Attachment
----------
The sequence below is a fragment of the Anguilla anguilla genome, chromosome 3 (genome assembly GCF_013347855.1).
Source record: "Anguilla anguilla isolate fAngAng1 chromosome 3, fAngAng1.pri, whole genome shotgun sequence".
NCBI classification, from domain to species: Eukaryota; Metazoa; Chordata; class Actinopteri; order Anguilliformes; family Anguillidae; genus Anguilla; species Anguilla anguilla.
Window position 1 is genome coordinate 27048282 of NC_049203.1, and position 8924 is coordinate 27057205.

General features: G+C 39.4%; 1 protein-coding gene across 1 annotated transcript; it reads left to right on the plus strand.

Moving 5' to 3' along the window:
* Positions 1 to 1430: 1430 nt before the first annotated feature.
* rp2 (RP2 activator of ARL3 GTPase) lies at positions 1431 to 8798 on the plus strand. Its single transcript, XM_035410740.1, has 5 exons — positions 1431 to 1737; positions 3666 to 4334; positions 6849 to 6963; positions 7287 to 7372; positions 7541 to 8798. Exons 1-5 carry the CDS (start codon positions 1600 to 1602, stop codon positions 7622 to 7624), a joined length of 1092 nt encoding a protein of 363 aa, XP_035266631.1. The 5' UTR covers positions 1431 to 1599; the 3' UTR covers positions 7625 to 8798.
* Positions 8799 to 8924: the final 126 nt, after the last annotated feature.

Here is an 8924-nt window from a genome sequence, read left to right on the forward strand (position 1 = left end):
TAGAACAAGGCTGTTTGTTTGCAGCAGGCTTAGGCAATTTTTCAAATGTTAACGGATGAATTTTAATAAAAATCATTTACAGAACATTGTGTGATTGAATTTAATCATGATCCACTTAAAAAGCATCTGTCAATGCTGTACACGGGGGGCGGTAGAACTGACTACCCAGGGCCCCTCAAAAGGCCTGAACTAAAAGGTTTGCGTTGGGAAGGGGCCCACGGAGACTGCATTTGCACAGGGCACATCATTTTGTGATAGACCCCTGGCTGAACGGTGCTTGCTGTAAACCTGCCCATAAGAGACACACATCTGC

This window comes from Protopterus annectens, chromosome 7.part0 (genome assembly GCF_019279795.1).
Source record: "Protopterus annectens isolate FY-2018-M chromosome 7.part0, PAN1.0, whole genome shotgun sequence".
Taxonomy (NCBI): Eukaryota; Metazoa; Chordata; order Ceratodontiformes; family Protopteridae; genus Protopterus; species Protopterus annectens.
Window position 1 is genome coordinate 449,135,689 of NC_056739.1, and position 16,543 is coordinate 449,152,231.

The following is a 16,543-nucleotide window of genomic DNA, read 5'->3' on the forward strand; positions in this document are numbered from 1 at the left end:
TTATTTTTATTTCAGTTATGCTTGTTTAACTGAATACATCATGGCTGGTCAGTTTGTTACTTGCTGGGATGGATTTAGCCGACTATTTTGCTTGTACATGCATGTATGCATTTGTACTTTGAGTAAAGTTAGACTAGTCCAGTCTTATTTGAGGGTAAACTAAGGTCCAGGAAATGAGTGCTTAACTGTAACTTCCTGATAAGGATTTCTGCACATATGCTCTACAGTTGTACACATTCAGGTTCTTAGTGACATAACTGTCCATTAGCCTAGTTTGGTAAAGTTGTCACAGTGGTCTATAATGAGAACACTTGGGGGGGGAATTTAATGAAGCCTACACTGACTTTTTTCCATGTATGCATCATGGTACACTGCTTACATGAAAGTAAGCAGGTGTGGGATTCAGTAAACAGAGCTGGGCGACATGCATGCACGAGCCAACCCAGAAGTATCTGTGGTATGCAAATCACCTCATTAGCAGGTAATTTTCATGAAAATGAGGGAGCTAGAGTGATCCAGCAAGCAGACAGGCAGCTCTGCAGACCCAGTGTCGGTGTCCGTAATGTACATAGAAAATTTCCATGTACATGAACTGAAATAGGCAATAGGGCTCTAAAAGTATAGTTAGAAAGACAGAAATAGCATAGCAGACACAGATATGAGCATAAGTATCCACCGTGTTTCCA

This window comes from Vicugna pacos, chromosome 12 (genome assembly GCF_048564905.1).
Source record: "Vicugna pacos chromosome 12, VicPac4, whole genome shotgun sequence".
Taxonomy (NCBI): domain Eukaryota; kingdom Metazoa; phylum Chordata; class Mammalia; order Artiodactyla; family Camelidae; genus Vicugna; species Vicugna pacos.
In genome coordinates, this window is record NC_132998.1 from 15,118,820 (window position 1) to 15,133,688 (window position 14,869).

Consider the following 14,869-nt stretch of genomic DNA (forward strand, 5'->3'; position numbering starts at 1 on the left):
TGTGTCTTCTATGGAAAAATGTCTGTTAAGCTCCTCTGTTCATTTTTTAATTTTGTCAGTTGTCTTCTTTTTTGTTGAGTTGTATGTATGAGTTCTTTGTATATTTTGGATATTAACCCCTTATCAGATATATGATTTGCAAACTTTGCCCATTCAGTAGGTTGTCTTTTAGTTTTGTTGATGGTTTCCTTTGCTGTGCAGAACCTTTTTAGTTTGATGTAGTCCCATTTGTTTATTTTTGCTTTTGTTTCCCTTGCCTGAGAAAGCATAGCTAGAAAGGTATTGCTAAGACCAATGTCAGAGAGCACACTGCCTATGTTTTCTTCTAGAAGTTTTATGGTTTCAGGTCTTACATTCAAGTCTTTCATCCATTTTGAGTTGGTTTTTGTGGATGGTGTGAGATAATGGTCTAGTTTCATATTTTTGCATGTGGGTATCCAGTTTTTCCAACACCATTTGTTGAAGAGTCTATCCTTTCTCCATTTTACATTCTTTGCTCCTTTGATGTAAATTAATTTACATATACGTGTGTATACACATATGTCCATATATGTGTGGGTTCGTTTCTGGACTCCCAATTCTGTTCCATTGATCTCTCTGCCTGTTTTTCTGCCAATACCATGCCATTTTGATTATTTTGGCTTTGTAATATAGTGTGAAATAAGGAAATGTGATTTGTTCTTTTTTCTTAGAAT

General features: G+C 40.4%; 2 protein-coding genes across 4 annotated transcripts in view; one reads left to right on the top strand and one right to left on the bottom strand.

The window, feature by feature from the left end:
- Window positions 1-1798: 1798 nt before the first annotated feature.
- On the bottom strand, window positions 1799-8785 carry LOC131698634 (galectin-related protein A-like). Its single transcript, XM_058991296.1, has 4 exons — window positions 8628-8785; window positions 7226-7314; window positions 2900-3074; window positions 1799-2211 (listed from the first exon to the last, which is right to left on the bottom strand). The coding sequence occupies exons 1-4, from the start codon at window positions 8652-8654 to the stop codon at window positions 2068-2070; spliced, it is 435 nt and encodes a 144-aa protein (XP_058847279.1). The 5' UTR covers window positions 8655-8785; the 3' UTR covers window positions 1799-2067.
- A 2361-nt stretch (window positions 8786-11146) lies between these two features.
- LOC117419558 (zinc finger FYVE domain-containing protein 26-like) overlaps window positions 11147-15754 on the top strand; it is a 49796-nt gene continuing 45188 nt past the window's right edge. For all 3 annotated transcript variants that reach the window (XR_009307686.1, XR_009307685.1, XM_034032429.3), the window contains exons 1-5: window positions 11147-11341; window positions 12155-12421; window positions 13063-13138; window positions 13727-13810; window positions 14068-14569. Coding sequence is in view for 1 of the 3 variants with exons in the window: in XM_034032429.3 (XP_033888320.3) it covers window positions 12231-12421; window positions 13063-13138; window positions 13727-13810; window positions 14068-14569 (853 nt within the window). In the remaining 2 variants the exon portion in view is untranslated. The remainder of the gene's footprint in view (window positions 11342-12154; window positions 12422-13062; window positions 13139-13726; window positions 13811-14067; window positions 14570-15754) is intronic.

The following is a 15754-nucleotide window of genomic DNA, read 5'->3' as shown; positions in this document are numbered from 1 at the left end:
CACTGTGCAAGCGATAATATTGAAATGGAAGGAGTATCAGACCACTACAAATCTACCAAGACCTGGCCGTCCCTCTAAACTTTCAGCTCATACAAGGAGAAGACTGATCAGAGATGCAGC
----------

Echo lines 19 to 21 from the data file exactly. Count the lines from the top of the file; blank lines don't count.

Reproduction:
Source record: "Vicugna pacos chromosome 12, VicPac4, whole genome shotgun sequence".
Taxonomy (NCBI): domain Eukaryota; kingdom Metazoa; phylum Chordata; class Mammalia; order Artiodactyla; family Camelidae; genus Vicugna; species Vicugna pacos.
In genome coordinates, this window is record NC_132998.1 from 15,118,820 (window position 1) to 15,133,688 (window position 14,869).